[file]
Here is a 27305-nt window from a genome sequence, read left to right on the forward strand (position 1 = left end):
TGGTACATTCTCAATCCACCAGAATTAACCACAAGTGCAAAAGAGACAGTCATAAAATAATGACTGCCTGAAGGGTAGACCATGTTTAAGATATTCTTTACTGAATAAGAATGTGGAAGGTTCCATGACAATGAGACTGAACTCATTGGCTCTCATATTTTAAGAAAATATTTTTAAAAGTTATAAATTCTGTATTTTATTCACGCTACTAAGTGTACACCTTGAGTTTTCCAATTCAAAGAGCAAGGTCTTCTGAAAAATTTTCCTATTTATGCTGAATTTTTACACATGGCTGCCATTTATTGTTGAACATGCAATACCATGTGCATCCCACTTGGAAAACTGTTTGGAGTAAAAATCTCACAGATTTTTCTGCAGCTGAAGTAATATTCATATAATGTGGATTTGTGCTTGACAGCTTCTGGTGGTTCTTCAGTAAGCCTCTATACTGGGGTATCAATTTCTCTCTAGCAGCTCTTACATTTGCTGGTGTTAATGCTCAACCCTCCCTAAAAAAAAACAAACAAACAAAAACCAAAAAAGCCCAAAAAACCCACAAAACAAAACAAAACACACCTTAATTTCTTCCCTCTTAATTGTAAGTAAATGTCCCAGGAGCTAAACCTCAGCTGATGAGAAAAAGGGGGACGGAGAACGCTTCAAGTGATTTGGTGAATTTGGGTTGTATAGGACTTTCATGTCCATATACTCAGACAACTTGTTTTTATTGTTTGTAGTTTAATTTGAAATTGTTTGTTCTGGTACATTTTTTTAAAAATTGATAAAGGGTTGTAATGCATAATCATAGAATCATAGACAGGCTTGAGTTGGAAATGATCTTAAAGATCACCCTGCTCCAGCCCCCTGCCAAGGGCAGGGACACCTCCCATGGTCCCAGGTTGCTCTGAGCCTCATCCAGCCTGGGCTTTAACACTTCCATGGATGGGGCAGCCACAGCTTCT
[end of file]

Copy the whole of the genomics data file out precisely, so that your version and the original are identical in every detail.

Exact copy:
Here is a 27305-nt window from a genome sequence, read left to right on the forward strand (position 1 = left end):
TGGTACATTCTCAATCCACCAGAATTAACCACAAGTGCAAAAGAGACAGTCATAAAATAATGACTGCCTGAAGGGTAGACCATGTTTAAGATATTCTTTACTGAATAAGAATGTGGAAGGTTCCATGACAATGAGACTGAACTCATTGGCTCTCATATTTTAAGAAAATATTTTTAAAAGTTATAAATTCTGTATTTTATTCACGCTACTAAGTGTACACCTTGAGTTTTCCAATTCAAAGAGCAAGGTCTTCTGAAAAATTTTCCTATTTATGCTGAATTTTTACACATGGCTGCCATTTATTGTTGAACATGCAATACCATGTGCATCCCACTTGGAAAACTGTTTGGAGTAAAAATCTCACAGATTTTTCTGCAGCTGAAGTAATATTCATATAATGTGGATTTGTGCTTGACAGCTTCTGGTGGTTCTTCAGTAAGCCTCTATACTGGGGTATCAATTTCTCTCTAGCAGCTCTTACATTTGCTGGTGTTAATGCTCAACCCTCCCTAAAAAAAAACAAACAAACAAAAACCAAAAAAGCCCAAAAAACCCACAAAACAAAACAAAACACACCTTAATTTCTTCCCTCTTAATTGTAAGTAAATGTCCCAGGAGCTAAACCTCAGCTGATGAGAAAAAGGGGGACGGAGAACGCTTCAAGTGATTTGGTGAATTTGGGTTGTATAGGACTTTCATGTCCATATACTCAGACAACTTGTTTTTATTGTTTGTAGTTTAATTTGAAATTGTTTGTTCTGGTACATTTTTTTAAAAATTGATAAAGGGTTGTAATGCATAATCATAGAATCATAGACAGGCTTGAGTTGGAAATGATCTTAAAGATCACCCTGCTCCAGCCCCCTGCCAAGGGCAGGGACACCTCCCATGGTCCCAGGTTGCTCTGAGCCTCATCCAGCCTGGGCTTTAACACTTCCATGGATGGGGCAGCCACAGCTTCT